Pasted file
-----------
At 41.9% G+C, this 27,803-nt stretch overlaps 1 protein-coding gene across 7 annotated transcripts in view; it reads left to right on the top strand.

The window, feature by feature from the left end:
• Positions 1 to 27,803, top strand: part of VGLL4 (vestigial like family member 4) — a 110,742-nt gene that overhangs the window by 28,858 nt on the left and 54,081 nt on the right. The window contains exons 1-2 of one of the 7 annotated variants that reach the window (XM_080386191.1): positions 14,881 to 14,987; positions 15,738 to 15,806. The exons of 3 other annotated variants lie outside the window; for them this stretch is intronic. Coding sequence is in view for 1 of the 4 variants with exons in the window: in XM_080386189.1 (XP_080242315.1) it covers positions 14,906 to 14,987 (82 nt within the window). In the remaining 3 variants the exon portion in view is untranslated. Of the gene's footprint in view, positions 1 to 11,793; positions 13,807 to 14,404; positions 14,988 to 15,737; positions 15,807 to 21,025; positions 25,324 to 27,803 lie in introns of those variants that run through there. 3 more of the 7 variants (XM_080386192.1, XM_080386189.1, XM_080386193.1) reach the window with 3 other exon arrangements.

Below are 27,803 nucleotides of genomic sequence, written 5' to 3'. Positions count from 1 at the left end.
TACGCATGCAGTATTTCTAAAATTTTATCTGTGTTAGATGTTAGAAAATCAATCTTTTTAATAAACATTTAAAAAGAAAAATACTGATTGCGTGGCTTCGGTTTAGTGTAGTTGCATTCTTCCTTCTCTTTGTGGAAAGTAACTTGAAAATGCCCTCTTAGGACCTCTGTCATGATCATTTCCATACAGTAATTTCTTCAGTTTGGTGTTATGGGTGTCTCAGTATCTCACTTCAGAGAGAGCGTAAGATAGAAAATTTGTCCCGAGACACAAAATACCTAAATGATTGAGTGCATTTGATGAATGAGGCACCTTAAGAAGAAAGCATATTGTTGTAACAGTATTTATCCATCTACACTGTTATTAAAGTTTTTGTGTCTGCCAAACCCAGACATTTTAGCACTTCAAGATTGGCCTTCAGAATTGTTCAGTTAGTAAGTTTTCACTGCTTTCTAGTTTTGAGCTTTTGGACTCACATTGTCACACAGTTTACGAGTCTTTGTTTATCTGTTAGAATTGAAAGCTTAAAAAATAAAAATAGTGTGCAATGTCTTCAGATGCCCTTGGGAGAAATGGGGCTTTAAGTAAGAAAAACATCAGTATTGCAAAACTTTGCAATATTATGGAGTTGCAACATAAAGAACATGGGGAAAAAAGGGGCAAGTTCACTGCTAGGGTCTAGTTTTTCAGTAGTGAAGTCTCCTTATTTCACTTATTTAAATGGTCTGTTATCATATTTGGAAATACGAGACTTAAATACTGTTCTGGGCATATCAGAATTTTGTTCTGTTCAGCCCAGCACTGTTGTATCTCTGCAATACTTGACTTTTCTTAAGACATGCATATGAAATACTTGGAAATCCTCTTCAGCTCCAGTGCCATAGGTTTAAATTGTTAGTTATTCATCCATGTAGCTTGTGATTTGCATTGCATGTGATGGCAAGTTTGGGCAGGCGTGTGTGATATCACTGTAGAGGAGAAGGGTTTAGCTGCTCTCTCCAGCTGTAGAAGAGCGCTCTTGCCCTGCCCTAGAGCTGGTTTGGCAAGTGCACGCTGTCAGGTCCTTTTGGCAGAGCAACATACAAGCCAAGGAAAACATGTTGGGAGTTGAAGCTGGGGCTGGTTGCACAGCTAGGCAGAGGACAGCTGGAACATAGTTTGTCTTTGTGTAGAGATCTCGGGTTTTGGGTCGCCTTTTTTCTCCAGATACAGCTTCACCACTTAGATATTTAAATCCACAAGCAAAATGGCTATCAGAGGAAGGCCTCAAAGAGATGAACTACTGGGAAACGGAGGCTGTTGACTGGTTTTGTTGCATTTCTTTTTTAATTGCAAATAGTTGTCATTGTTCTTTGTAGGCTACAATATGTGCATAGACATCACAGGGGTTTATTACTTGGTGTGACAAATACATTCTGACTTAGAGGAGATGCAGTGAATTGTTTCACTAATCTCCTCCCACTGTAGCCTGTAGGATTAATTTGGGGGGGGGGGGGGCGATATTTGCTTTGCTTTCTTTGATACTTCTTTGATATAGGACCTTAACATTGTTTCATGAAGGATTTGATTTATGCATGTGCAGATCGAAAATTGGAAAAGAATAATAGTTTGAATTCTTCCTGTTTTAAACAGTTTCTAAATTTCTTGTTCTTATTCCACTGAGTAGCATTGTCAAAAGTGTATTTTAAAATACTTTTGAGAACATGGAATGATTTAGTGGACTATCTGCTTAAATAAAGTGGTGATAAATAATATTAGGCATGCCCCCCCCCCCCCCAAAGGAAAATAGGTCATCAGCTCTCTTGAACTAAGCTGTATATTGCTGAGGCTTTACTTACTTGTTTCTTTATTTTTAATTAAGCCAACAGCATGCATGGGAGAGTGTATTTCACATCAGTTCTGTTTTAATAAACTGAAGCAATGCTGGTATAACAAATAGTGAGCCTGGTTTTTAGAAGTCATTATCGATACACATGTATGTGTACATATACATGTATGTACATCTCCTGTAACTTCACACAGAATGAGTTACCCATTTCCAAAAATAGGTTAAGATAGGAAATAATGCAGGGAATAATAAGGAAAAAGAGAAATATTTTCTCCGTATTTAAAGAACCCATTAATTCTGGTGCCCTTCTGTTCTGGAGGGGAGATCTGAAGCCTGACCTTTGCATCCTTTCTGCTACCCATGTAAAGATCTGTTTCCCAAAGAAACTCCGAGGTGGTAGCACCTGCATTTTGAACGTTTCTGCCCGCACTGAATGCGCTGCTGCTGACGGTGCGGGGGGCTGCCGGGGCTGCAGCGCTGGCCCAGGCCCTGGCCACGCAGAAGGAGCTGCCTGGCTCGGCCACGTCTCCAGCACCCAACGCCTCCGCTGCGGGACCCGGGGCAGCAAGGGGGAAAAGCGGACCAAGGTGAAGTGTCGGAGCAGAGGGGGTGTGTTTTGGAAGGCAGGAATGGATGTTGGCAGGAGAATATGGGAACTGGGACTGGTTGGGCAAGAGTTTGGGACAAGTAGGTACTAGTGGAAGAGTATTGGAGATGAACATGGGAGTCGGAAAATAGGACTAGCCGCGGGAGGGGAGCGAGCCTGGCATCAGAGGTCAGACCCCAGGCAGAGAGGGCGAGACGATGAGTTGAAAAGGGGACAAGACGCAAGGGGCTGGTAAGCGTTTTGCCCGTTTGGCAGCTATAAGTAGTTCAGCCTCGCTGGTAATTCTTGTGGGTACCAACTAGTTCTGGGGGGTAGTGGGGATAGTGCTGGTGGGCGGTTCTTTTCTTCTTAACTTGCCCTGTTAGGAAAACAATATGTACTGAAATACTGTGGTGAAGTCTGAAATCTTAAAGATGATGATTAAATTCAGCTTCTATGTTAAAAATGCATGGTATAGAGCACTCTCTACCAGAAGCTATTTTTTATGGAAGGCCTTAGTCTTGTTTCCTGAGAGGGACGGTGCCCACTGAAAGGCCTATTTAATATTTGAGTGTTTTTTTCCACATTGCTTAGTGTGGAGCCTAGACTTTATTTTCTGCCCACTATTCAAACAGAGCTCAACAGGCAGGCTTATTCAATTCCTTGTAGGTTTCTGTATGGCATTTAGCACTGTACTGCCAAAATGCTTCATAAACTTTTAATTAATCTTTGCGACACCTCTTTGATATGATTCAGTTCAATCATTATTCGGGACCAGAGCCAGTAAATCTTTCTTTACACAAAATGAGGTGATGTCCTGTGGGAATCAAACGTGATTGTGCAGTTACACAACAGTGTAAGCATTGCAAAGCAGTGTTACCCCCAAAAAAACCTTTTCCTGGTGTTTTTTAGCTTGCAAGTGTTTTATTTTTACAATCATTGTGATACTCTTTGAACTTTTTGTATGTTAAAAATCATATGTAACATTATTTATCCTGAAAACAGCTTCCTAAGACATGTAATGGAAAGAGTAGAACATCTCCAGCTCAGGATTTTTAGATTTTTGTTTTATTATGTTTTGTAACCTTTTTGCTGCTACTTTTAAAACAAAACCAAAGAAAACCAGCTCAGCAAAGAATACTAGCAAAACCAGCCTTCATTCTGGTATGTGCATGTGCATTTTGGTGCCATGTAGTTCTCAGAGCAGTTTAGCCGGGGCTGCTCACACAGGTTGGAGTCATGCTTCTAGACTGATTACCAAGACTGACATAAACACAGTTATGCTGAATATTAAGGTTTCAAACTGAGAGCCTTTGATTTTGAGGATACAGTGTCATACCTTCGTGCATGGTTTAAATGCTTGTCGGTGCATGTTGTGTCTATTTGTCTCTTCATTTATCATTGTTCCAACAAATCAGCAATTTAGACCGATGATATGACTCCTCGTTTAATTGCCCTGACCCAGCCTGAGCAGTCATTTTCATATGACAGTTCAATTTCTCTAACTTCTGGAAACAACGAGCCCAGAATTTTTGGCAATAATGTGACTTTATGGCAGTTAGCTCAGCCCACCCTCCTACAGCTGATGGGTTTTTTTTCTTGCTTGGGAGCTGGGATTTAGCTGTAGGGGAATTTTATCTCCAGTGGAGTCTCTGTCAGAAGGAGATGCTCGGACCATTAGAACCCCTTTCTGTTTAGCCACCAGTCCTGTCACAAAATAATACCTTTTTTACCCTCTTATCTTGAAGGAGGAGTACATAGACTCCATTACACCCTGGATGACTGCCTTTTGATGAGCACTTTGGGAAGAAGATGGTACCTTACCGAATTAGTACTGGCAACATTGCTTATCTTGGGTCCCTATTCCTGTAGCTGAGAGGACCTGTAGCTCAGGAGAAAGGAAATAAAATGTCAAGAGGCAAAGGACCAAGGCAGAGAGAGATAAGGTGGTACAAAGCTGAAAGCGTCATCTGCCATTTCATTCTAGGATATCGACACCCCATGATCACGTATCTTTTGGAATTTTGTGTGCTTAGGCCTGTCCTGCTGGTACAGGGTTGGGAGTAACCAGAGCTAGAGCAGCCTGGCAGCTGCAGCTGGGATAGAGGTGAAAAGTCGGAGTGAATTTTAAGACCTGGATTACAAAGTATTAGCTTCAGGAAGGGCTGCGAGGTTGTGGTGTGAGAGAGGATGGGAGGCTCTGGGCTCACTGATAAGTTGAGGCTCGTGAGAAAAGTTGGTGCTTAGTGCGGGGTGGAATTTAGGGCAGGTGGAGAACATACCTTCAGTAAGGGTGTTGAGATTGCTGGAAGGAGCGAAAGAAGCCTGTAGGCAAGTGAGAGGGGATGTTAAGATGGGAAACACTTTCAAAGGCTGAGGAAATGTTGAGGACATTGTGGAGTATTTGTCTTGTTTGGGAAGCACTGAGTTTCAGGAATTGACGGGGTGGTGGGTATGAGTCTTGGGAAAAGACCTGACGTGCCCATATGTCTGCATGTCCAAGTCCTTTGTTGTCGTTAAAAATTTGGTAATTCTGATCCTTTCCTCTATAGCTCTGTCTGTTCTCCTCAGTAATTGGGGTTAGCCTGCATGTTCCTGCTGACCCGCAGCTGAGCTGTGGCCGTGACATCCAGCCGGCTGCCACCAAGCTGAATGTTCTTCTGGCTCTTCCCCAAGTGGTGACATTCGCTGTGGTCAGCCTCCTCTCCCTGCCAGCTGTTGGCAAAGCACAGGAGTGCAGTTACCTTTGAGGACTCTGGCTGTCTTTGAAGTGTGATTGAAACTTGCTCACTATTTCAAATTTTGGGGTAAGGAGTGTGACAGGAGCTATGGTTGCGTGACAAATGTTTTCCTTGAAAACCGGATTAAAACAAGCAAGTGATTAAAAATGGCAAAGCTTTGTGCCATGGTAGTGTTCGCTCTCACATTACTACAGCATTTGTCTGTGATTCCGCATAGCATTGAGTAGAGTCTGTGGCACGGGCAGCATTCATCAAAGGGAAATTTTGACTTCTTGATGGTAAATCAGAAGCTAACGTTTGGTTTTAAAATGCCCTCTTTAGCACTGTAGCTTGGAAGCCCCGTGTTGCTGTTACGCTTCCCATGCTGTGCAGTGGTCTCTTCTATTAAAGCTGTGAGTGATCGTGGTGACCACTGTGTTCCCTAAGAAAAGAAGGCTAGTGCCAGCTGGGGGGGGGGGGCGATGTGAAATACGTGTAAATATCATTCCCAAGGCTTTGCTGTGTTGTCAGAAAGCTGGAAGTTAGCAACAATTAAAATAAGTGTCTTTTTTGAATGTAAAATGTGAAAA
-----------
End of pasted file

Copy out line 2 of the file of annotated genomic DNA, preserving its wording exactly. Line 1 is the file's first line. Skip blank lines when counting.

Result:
The window, feature by feature from the left end: